Researchers found that a majority of patients with cancer had mutations that would affect their treatment.
A recent study discovered that genetic profiling of cancer tumors can potentially create new treatments for patients who would likely be resistant to standard treatments.
The Genetic Exploration of the Molecular Basis of Malignancy in Adults (GEMMA) database hosts DNA from tumor samples that can be tested to establish treatment targets.
Researchers used next-generation gene sequencing technology to examine tumor samples for more than 100 patients in GEMMA, according to a study presented at the American Society of Clinical Oncology Annual Meeting 2016.
They found that 90% of tumor samples presented genetic mutations that could affect their treatment.
As a result of analysis, researchers also found that some patients were eligible to enroll in a clinical trial undergo a personalized treatment.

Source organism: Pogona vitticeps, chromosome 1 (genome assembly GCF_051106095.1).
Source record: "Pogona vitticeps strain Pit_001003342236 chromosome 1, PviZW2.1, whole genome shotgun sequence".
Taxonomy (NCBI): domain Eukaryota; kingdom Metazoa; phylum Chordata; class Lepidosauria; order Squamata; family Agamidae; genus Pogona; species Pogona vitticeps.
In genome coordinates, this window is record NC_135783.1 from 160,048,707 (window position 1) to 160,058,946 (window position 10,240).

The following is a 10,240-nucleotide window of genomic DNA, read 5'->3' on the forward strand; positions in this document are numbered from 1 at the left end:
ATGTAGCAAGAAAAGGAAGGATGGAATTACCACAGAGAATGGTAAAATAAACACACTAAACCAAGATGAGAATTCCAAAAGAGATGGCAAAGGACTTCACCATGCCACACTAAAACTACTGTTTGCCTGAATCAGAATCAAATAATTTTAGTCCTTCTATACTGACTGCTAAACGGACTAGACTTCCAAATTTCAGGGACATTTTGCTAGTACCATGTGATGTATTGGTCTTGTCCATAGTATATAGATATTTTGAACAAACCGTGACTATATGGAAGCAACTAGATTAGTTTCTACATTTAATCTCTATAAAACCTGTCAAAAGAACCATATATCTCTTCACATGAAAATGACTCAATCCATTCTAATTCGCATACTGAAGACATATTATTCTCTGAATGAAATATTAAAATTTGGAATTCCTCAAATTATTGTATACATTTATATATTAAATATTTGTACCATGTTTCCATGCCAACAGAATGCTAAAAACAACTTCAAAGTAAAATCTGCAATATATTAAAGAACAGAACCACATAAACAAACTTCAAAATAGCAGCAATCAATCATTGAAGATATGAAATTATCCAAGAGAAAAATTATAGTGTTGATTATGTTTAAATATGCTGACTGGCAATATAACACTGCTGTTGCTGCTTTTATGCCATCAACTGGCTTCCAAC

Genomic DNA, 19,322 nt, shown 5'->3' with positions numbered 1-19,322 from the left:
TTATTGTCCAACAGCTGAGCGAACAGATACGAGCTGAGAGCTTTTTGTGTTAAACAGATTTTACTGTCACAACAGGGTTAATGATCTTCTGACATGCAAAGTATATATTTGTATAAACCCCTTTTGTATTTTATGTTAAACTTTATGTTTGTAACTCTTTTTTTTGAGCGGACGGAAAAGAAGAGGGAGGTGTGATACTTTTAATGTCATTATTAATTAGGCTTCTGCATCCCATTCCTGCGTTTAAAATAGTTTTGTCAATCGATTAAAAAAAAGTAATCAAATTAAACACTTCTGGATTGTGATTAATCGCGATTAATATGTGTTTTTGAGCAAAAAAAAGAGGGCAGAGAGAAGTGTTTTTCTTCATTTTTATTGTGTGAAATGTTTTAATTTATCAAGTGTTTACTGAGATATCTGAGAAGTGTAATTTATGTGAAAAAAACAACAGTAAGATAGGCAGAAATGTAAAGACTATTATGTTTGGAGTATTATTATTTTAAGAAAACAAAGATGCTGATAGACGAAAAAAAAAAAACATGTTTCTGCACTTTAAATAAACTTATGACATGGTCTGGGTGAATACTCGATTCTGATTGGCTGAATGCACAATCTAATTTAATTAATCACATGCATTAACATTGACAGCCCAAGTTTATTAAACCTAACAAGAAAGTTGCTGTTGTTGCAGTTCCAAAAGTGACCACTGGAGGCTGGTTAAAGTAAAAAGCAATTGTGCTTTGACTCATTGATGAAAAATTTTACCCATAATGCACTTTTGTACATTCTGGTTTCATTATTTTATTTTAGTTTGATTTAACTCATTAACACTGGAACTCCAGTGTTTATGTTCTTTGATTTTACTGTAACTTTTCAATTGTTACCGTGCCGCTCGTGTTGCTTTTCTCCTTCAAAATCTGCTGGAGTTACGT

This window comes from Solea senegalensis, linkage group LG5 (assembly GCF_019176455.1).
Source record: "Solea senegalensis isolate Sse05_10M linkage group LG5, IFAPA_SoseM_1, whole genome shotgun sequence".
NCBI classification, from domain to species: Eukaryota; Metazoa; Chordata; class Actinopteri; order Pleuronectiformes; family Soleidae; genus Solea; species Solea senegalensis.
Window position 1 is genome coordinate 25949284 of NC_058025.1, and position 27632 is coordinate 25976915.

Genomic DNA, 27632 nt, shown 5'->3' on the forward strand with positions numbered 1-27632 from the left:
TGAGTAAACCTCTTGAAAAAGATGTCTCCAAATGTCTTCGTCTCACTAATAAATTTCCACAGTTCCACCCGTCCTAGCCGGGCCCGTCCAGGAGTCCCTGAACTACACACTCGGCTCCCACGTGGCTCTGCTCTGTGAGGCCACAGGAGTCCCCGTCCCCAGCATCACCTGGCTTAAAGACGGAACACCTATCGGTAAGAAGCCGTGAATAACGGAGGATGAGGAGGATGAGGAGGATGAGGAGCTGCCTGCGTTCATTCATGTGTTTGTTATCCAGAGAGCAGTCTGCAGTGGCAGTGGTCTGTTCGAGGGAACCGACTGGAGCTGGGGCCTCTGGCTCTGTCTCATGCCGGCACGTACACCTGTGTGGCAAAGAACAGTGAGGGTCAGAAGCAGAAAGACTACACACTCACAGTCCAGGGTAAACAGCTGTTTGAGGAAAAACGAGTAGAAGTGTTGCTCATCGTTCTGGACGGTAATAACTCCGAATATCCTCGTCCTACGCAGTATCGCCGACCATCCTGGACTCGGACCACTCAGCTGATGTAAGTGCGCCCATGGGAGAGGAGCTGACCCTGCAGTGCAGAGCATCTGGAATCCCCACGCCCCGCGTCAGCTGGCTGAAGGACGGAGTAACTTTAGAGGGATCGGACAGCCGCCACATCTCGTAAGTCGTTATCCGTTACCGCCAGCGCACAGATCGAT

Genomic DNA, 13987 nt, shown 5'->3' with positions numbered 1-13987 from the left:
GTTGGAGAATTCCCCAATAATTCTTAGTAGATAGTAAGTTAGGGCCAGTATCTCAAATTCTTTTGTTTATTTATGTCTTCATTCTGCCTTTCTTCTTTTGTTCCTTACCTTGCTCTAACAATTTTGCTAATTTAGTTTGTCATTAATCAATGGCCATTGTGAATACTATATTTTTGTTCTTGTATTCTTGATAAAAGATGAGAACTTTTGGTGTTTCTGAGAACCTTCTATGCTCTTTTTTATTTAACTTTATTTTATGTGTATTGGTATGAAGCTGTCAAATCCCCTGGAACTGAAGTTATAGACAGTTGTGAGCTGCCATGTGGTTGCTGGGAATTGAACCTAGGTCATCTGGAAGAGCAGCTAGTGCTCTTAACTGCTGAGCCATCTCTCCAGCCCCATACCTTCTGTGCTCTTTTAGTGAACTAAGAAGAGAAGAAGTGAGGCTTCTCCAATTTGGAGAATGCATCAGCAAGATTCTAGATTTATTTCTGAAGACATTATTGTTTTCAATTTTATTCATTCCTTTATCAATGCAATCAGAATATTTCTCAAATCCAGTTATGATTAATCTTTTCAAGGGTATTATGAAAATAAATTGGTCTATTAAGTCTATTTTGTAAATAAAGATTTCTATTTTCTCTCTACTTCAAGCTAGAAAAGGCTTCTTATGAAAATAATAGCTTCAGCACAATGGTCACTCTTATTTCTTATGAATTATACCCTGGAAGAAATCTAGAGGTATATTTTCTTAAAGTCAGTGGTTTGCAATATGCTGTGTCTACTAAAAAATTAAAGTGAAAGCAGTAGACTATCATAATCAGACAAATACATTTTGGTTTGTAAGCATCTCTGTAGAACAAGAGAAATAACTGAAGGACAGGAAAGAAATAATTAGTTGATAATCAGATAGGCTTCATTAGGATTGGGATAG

“Molecular profiling programs like GEMMA don't typically experience this degree of success,” said lead researcher Steven Powell, MD. “Sixteen percent of our patients were able to go on clinical trials matching them to a personalized therapy; many academic centers are only able to do this five percent of the time. Our numbers indicate that the development of a molecular profiling program in a community setting in the Midwest is not only feasible but effective in getting patients access to the newest treatments.”
Researchers plan to begin another version of GEMMA that makes genetic profiling standard practice for patients with cancer.